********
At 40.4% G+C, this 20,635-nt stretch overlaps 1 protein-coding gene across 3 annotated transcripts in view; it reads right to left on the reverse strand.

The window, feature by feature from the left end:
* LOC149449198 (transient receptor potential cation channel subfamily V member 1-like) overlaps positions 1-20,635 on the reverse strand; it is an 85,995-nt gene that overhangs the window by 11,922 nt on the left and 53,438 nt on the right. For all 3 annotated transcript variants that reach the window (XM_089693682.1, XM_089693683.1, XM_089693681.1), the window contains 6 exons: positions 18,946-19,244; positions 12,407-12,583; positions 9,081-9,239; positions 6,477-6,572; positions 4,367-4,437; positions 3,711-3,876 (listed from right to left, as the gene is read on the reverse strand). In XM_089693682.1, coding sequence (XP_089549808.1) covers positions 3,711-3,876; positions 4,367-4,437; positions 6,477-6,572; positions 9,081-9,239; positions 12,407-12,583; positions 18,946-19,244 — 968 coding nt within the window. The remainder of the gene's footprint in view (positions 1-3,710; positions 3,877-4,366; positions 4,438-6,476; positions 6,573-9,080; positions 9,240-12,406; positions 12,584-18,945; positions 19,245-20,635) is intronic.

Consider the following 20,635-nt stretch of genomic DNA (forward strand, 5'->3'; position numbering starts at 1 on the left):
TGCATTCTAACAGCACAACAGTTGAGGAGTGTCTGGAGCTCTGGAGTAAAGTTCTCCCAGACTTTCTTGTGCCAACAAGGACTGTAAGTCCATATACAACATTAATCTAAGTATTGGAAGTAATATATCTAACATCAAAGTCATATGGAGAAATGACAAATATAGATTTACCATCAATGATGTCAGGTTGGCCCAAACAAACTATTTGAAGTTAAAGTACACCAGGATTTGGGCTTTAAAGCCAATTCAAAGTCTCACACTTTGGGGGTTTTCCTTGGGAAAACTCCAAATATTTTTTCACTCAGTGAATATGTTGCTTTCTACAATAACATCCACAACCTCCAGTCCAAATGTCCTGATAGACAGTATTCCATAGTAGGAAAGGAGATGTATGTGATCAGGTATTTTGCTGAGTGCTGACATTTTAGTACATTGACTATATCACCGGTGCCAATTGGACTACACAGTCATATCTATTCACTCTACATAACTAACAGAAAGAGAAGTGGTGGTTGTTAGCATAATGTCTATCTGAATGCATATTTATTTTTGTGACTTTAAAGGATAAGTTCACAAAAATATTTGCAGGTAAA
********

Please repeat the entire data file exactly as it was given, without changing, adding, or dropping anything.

At 40.4% G+C, this 20,635-nt stretch overlaps 1 protein-coding gene across 3 annotated transcripts in view; it reads right to left on the reverse strand.

The window, feature by feature from the left end:
* LOC149449198 (transient receptor potential cation channel subfamily V member 1-like) overlaps positions 1-20,635 on the reverse strand; it is an 85,995-nt gene that overhangs the window by 11,922 nt on the left and 53,438 nt on the right. For all 3 annotated transcript variants that reach the window (XM_089693682.1, XM_089693683.1, XM_089693681.1), the window contains 6 exons: positions 18,946-19,244; positions 12,407-12,583; positions 9,081-9,239; positions 6,477-6,572; positions 4,367-4,437; positions 3,711-3,876 (listed from right to left, as the gene is read on the reverse strand). In XM_089693682.1, coding sequence (XP_089549808.1) covers positions 3,711-3,876; positions 4,367-4,437; positions 6,477-6,572; positions 9,081-9,239; positions 12,407-12,583; positions 18,946-19,244 — 968 coding nt within the window. The remainder of the gene's footprint in view (positions 1-3,710; positions 3,877-4,366; positions 4,438-6,476; positions 6,573-9,080; positions 9,240-12,406; positions 12,584-18,945; positions 19,245-20,635) is intronic.

Consider the following 20,635-nt stretch of genomic DNA (forward strand, 5'->3'; position numbering starts at 1 on the left):
TGCATTCTAACAGCACAACAGTTGAGGAGTGTCTGGAGCTCTGGAGTAAAGTTCTCCCAGACTTTCTTGTGCCAACAAGGACTGTAAGTCCATATACAACATTAATCTAAGTATTGGAAGTAATATATCTAACATCAAAGTCATATGGAGAAATGACAAATATAGATTTACCATCAATGATGTCAGGTTGGCCCAAACAAACTATTTGAAGTTAAAGTACACCAGGATTTGGGCTTTAAAGCCAATTCAAAGTCTCACACTTTGGGGGTTTTCCTTGGGAAAACTCCAAATATTTTTTCACTCAGTGAATATGTTGCTTTCTACAATAACATCCACAACCTCCAGTCCAAATGTCCTGATAGACAGTATTCCATAGTAGGAAAGGAGATGTATGTGATCAGGTATTTTGCTGAGTGCTGACATTTTAGTACATTGACTATATCACCGGTGCCAATTGGACTACACAGTCATATCTATTCACTCTACATAACTAACAGAAAGAGAAGTGGTGGTTGTTAGCATAATGTCTATCTGAATGCATATTTATTTTTGTGACTTTAAAGGATAAGTTCACAAAAATATTTGCAGGTAAA